As the adage goes, “money makes the world go round” – but which direction does it spin? This analysis considers how basic decision research can help us work out how to answer this question. It suggests that the difficulty of deriving clear predictions based on existing decision research is at least partly rooted in two restrictive conventions. The first is the focus on deviations from rational choice, and the effort to capture observed deviations by assuming subjective value functions. While it is difficult to reject the hypothesis that choice behavior reflects the weighting of subjective values, it is not clear that it advances the derivation of useful predictions. A second restrictive convention is the focus on objective hypothesis testing, which favors analyses that evaluate small refinements of the popular models. The potential benefits of relaxing these conventions are considered, with reference to recent choice prediction competitions that facilitate the exploration of distinct assumptions and model development techniques. The winners in these competitions assume very different decision processes than those assumed by the popular “subjective functions” models. The relationship of the results to the big data revolution is discussed.
According to Karl Popper, we can tell good theories from poor ones by assessing their empirical content (empirischer Gehalt), which basically reflects how much information they convey concerning the world. “The empirical content of a statement increases with its degree of falsifiability: the more a statement forbids, the more it says about the world of experience.” Two criteria to evaluate the empirical content of a theory are their level of universality (Allgemeinheit) and their degree of precision (Bestimmtheit). The former specifies how many situations it can be applied to. The latter refers to the specificity in prediction, that is, how many subclasses of realizations it allows. We conduct an analysis of the empirical content of theories in Judgment and Decision Making (JDM) and identify the challenges in theory formulation for different classes of models. Elaborating on classic Popperian ideas, we suggest some guidelines for publication of theoretical work.
The recognition heuristic (RH) — which predicts non-compensatory reliance on recognition in comparative judgments — has attracted much research and some disagreement, at times. Most studies have dealt with whether or under which conditions the RH is truly used in paired-comparisons. However, even though the RH is a precise descriptive model, there has been less attention concerning the precision of the methods applied to measure RH-use. In the current work, I provide an overview of different measures of RH-use tailored to the paradigm of natural recognition which has emerged as a preferred way of studying the RH. The measures are compared with respect to different criteria — with particular emphasis on how well they uncover true use of the RH. To this end, both simulations and a re-analysis of empirical data are presented. The results indicate that the adherence rate — which has been pervasively applied to measure RH-use — is a severely biased measure. As an alternative, a recently developed formal measurement model emerges as the recommended candidate for assessment of RH-use.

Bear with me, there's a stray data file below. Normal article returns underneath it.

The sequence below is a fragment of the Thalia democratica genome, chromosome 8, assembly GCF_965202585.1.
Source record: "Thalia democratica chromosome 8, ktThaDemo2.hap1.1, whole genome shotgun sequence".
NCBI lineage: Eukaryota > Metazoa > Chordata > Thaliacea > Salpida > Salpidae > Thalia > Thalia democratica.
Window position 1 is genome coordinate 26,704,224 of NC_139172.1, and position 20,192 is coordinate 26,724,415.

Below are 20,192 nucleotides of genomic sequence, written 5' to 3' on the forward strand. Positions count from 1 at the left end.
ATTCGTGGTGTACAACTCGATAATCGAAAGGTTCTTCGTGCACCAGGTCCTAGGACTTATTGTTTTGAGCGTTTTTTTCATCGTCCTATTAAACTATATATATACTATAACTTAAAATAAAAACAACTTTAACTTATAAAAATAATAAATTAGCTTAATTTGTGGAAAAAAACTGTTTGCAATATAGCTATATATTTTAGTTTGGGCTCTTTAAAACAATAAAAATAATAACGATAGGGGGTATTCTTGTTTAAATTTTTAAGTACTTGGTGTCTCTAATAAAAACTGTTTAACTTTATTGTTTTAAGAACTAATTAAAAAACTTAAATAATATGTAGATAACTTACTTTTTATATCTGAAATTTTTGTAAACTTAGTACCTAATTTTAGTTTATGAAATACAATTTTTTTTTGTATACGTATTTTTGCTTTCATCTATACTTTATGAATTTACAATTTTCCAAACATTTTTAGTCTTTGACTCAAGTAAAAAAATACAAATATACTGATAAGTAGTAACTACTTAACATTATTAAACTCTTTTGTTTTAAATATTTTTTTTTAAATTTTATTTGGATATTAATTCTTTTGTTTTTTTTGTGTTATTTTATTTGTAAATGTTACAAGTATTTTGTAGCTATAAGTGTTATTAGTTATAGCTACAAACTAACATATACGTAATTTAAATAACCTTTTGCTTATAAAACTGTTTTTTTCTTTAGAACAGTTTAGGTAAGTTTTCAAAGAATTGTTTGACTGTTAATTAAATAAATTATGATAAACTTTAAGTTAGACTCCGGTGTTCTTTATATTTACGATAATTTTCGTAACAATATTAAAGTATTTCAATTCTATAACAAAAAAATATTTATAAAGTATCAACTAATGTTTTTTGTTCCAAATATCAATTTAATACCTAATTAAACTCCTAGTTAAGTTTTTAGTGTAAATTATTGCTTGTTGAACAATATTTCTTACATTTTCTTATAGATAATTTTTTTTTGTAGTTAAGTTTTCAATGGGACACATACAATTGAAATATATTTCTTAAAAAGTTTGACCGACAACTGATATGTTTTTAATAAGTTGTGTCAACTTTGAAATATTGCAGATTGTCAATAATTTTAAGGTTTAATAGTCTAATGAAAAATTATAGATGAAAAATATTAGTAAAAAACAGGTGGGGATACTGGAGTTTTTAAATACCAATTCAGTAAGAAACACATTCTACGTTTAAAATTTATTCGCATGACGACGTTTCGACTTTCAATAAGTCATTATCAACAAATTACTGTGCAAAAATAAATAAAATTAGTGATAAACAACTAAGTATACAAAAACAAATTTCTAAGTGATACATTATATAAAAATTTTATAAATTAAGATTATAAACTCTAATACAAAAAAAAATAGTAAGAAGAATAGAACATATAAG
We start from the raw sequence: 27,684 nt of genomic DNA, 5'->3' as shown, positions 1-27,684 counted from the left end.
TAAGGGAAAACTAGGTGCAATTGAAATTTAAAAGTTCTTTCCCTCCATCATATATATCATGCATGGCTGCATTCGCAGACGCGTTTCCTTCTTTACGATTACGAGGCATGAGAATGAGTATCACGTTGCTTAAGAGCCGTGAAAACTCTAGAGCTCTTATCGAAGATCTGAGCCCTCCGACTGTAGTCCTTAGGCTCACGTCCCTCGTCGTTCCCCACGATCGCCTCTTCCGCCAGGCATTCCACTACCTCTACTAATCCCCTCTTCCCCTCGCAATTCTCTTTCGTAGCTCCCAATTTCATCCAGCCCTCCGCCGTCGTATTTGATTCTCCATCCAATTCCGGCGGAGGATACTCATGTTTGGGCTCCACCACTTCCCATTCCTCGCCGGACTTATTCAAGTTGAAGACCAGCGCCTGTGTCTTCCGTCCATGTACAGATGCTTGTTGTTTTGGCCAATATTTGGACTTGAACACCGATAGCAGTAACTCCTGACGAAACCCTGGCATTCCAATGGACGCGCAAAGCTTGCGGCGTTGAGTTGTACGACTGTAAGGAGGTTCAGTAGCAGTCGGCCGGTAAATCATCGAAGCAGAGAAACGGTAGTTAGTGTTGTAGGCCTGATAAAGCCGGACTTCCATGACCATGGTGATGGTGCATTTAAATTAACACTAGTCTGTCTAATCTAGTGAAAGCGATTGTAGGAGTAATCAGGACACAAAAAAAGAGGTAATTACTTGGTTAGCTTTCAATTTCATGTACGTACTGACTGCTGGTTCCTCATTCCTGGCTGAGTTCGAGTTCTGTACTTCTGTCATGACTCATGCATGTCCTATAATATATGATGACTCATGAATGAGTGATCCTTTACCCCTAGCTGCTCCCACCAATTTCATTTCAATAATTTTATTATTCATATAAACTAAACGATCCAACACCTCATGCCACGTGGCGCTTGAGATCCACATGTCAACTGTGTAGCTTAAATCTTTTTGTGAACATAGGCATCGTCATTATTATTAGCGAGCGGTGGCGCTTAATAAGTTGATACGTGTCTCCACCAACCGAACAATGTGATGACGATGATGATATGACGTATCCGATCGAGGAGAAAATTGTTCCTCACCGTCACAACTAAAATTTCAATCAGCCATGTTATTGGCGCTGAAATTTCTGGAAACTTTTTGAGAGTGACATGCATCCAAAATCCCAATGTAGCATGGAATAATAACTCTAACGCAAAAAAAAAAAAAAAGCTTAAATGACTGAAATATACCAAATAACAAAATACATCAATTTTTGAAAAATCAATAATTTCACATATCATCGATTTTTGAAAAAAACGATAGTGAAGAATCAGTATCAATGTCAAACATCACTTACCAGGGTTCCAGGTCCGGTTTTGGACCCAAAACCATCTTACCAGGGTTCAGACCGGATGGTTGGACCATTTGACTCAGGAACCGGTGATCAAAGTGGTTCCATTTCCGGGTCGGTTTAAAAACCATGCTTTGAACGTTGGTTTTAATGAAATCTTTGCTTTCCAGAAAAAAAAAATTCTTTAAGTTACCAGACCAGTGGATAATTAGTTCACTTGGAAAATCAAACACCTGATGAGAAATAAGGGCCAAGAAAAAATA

I begin the book by providing an overview of recent political economy literature on ethnicity, which largely assumes that ethnicity is fixed and unchanging despite decades of evidence to the contrary. I then introduce my argument as an attempt to explain ethnic change. I first argue that people hold multiple ethnic identities simultaneously, and that individuals emphasize the one that brings them the most benefits. I then build upon earlier theories from Marx and Gellner to claim that industrialization is the most powerful factor that leads people to re-identify with larger ethnic groups, and that this process of assimilation is induced by the decline in the relative value of land. Inasmuch as the process of industrialization is inherently uneven, however, I suggest that assimliation should proceed unevenly as well. Finally I claim that the major role played by states in my theory is in their ability to promote or inhibit industrialization, not through assimilationist policies. I then go on to establish the scope conditions of my argument, namely the way I focus on ethnic change in non-violent contexts while also limiting myself to non-immigrant communities.
This chapter concerns two elemental aspects of parenting research: foundational theories and the establishment of research into parent-child relationships. The six essential theories that have formed the groundwork for understanding parenting are reviewed. These theories are: evolution, attachment, socialization, behavioral genetics, social cognition, and systems. While the earliest theories were developing, research into parenting began to be published. Empirical studies about child rearing appeared in journals with some regularity beginning in the 1930s. Around the same time, child study centers and the interest in child guidance and parent education emerged. Researchers into parent-child relationships have adopted different theoretical approaches, taken multiple and often dissimilar methods, and addressed diverse questions. Many of the studies can be characterized into one of eight approaches: trait, child effects and transactions, social learning, social address, social cognition, behavioral genetics, ecological momentary, and large sample, longitudinal datasets. These approaches are described and contrasted. The chapter ends with discussion of some of the current research trends.